Laundry soap mix
There are many recipes for dry laundry soap mixes on the internet. The recipes typically call for grating a single bar of Fels Naptha or Kirks Castile soap and mixing it with large amounts of washing soda and/or borax and/or baking soda. Often only 1 or 2 tablespoons (TBL) of this dry mix are supposed to be used per load, sometimes even less. Liquid laundry soap mixes and laundry soap "butters" can be more extreme -- sometimes a single bar of soap is used to make gallons of the mix.
A laundry mix with a lot of fillers and very little soap might be fine for lightly soiled clothes, but it will not efficiently remove accumulated body oil, food and other stains, or greasy soil. I want more from my laundry soap, so here are my conclusions after doing some research and practical experiments --
Borax and washing soda function in similar ways. Each of these ingredients helps soap clean better by maintaining an alkaline pH in the wash water and softening the water by chemically reacting with "hard water" minerals. Only one or the other is needed in a laundry soap mix, but which one you use depends on the type of laundry mix you are making.
Washing soda is best in a DRY laundry mix. It is more efficient than borax for maintaining alkaline pH and softening water as long as the washing soda stays DRY until the point of use. Washing soda degrades over time in a water-based product when also exposed to carbon dioxide in air.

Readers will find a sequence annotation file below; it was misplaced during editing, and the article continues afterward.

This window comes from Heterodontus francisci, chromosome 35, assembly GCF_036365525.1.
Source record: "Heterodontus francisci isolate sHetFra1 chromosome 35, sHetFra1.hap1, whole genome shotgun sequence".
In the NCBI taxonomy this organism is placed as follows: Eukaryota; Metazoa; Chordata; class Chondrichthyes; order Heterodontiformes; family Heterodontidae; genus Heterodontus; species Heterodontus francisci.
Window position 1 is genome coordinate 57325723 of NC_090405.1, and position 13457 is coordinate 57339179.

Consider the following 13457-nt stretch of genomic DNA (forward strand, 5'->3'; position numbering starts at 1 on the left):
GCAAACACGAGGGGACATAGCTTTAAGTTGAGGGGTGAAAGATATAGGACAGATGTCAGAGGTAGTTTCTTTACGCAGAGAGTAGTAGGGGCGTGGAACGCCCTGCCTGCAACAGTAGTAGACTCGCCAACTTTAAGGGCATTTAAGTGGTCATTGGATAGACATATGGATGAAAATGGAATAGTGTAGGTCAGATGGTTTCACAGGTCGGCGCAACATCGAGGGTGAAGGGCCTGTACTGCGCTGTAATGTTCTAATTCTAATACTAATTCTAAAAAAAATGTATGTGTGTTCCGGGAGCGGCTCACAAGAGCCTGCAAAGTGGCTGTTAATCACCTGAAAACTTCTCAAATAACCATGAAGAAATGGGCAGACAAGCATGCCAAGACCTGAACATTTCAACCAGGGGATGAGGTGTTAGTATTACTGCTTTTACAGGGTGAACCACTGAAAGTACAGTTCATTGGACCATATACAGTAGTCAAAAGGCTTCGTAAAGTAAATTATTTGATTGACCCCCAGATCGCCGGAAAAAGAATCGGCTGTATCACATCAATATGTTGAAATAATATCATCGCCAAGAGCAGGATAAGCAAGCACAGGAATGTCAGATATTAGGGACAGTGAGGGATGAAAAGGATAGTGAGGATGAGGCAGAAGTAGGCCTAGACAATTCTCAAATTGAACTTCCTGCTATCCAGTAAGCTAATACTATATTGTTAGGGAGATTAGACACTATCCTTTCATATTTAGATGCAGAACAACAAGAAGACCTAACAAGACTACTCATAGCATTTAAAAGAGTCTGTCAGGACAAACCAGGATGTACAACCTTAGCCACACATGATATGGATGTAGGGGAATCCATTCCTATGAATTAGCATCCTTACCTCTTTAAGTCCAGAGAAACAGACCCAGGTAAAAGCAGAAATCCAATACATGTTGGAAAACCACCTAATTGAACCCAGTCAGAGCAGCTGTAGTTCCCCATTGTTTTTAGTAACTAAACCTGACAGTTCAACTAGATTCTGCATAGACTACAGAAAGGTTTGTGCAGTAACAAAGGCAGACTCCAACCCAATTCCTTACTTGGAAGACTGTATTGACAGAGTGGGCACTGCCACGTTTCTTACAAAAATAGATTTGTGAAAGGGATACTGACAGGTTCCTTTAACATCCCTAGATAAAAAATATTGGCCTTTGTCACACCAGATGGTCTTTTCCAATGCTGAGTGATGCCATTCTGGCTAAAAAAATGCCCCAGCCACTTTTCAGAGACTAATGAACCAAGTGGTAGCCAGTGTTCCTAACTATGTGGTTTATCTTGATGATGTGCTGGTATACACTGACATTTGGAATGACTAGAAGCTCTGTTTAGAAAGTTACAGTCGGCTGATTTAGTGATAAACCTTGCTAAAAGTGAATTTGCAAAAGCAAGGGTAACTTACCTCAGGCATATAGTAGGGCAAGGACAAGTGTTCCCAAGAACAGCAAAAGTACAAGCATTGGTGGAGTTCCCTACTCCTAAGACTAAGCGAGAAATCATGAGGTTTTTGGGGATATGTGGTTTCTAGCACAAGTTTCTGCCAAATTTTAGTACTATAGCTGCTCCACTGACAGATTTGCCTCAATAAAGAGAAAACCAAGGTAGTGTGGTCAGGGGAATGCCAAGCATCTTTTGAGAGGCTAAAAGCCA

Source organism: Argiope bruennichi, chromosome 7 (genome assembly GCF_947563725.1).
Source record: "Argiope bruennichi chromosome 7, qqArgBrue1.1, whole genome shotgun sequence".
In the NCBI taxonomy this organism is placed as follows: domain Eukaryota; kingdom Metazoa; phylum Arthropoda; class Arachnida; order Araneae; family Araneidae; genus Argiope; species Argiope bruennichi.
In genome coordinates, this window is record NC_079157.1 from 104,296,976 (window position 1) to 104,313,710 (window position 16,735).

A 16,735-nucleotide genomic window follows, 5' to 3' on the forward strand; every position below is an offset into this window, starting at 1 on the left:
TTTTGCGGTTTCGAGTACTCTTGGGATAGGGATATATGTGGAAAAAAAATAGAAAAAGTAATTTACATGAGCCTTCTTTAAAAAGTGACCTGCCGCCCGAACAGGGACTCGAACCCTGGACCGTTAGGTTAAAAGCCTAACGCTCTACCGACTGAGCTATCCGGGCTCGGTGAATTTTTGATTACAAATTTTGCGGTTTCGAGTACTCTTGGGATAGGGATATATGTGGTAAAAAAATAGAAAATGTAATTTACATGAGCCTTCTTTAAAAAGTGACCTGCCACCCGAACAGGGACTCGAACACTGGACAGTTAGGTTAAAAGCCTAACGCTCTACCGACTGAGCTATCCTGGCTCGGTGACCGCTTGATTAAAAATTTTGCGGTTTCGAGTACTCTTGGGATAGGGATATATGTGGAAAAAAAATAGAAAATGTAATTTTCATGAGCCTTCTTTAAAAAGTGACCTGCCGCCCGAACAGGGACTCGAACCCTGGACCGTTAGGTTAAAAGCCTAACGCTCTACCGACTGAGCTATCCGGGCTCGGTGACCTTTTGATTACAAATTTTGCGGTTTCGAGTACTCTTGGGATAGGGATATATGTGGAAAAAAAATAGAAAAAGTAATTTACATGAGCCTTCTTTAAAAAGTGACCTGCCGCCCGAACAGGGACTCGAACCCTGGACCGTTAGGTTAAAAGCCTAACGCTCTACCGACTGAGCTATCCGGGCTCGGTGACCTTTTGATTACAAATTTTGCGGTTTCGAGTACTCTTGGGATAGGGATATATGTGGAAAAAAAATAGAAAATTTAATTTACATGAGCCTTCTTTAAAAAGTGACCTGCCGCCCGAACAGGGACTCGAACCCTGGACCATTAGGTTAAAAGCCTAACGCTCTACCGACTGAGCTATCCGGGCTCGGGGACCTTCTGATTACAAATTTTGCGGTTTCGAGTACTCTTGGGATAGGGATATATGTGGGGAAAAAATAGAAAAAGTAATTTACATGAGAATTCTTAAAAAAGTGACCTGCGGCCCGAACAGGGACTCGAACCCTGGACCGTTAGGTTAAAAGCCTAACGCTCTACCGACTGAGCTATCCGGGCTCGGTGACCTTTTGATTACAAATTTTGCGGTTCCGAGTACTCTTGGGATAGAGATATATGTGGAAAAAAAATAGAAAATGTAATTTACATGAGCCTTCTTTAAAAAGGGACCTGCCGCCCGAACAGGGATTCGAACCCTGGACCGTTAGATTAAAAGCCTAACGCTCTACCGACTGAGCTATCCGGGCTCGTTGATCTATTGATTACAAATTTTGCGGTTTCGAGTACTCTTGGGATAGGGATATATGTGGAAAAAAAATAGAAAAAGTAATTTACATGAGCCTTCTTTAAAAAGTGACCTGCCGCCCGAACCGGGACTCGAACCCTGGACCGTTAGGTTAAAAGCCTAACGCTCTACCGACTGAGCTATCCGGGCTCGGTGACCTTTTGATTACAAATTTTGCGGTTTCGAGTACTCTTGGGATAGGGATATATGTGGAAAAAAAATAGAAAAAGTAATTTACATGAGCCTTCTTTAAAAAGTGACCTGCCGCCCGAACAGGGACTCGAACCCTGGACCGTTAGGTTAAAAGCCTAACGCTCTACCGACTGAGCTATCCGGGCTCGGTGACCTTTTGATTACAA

Borax is best in a LIQUID laundry mix. It is not as powerful as fresh washing soda, but borax will remain stable and useful over time when dissolved in a water-based product. If you want to use washing soda with a liquid laundry mix, add dry washing soda separately to each wash load.
Baking soda is much weaker than washing soda or borax. It is not as effective at creating an alkaline pH or softening the water. Stick with washing soda or borax in a laundry soap mix and ditch the baking soda entirely.
Use plenty of soap in proportion to the other ingredients in a laundry mix. A laundry soap mix is supposed to clean, and soap is the ingredient that is doing the cleaning, so be sure there's enough soap in the mix to do the job.
Use enough laundry soap mix and the best water temperature to get the most effective cleaning. If you need to routinely pretreat even minor greasy spots and other stains or your dirty chore jeans are staying dirty despite a good wash, you may need to use more mix per load and/or use warmer water when washing these clothes.
Consider the hardness of your water. If you are washing in especially hard water, the washing soda or borax in your laundry mix may not remove enough of the hard-water minerals. The soap will react with these hard water minerals to create a gray soap scum that can make your whites turn dingy and make line-dried clothes stiff and scratchy.
The ideal solution for hard water is to install a whole house water softener. If that is not an option, try using more laundry soap mix per load and/or adding a separate water softener product. If these tactics do not work, you may have to go back to commercial synthetic detergents, because syndets do not form soap scum in hard water like a lye-based soap does.
Equipment needed to make laundry soap mix
A food processor is the best way to shred the soap and break it down into a fine powder. Shredded soap is too coarse to dissolve quickly in the washing machine. Some people get around this by soaking grated soap in water right before use and adding this liquid mixture to the washing machine. That's too much messing around for me! I use the food processor to turn the shredded soap into a fine powder that dissolves fast in the washing machine tub.
If I could not powder my dry soap finely enough to use directly in my washing machine, I would make a true liquid soap from coconut oil and potassium hydroxide (KOH) and add this soap along with dry washing soda to each load of laundry. But liquid laundry soap is not the focus of this article.